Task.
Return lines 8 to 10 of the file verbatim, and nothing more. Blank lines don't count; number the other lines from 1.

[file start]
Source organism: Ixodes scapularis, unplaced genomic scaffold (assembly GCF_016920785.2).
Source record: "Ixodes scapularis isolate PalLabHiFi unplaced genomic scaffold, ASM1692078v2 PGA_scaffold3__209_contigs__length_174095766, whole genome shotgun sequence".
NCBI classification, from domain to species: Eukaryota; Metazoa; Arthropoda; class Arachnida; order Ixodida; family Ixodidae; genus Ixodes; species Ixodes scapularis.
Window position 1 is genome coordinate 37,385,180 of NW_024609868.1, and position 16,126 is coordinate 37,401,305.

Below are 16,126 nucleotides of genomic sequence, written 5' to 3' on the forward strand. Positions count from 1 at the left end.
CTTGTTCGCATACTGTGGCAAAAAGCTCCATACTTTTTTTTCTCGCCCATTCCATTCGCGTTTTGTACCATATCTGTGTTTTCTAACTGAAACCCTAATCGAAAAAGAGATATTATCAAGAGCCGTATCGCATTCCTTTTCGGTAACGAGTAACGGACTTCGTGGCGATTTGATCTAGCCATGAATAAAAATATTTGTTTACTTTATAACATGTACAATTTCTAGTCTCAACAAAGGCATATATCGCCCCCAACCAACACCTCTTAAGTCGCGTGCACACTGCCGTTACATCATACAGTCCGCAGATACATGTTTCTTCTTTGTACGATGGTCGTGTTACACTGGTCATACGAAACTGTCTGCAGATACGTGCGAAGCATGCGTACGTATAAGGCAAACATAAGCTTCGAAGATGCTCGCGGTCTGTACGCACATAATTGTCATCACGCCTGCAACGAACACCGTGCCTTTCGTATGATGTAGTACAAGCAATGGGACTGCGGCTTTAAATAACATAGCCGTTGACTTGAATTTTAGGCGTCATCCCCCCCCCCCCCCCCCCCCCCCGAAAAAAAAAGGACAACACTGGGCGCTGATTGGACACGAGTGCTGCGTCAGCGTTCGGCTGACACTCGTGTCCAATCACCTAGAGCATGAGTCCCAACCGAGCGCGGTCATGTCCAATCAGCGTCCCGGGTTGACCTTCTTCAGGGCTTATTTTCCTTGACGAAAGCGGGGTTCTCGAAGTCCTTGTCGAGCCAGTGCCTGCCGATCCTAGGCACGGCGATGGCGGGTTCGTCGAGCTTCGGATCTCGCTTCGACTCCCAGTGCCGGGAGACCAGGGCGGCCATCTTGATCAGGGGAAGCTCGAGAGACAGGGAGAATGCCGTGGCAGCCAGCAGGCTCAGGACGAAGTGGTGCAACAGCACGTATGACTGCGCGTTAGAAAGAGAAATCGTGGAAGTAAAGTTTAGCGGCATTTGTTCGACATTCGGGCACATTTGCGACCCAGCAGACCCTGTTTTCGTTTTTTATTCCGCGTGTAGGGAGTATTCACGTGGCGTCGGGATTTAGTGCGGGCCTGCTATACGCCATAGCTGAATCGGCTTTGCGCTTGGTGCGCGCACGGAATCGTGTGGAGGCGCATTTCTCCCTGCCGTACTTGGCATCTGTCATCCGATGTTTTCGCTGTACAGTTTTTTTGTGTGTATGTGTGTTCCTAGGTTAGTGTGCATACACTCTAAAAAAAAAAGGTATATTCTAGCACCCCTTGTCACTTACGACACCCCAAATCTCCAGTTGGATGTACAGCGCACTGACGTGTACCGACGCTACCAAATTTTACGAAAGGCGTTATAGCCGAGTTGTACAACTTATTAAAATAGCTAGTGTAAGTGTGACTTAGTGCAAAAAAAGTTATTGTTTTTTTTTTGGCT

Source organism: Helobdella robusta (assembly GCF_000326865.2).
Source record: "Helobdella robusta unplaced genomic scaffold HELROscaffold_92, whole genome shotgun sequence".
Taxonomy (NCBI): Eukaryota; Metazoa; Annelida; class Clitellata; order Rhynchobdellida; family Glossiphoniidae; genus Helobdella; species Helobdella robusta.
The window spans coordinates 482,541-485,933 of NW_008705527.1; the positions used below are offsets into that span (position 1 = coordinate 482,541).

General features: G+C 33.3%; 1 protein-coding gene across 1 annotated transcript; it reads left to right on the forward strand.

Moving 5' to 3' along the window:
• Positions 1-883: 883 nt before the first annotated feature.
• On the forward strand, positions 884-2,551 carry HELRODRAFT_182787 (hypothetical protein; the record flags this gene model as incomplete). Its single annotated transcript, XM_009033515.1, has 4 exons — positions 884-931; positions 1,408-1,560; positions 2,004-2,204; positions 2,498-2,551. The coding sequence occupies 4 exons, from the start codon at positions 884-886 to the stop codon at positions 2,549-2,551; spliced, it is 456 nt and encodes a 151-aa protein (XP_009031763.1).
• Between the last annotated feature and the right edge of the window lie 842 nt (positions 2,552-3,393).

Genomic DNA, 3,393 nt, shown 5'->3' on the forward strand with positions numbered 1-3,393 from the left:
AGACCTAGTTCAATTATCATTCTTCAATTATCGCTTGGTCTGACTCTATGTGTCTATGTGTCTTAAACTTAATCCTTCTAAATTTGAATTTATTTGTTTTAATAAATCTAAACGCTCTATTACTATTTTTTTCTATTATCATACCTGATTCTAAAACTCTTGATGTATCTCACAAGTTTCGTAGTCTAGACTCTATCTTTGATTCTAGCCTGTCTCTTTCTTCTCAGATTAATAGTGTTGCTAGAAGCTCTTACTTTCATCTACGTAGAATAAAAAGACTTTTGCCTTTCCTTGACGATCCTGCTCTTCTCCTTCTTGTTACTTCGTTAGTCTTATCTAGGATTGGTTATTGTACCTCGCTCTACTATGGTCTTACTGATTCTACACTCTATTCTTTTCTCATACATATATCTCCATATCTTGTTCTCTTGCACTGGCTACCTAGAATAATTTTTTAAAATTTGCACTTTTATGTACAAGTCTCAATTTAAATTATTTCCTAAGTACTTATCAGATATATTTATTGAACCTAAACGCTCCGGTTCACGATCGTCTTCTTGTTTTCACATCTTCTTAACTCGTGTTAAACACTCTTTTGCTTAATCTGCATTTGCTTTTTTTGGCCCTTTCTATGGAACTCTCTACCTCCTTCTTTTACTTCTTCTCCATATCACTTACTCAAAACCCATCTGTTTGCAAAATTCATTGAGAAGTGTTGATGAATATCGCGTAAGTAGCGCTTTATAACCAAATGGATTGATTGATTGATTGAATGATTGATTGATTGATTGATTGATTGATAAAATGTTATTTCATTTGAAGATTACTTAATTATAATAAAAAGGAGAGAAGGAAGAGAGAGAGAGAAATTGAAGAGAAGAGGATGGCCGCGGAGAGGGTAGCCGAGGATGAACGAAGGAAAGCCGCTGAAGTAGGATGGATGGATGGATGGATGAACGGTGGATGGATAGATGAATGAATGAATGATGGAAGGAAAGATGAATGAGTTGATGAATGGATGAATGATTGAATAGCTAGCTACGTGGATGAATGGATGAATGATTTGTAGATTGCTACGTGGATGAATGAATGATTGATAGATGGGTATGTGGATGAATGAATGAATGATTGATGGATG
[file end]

Source record: "Helobdella robusta unplaced genomic scaffold HELROscaffold_92, whole genome shotgun sequence".
Taxonomy (NCBI): Eukaryota; Metazoa; Annelida; class Clitellata; order Rhynchobdellida; family Glossiphoniidae; genus Helobdella; species Helobdella robusta.
The window spans coordinates 482,541-485,933 of NW_008705527.1; the positions used below are offsets into that span (position 1 = coordinate 482,541).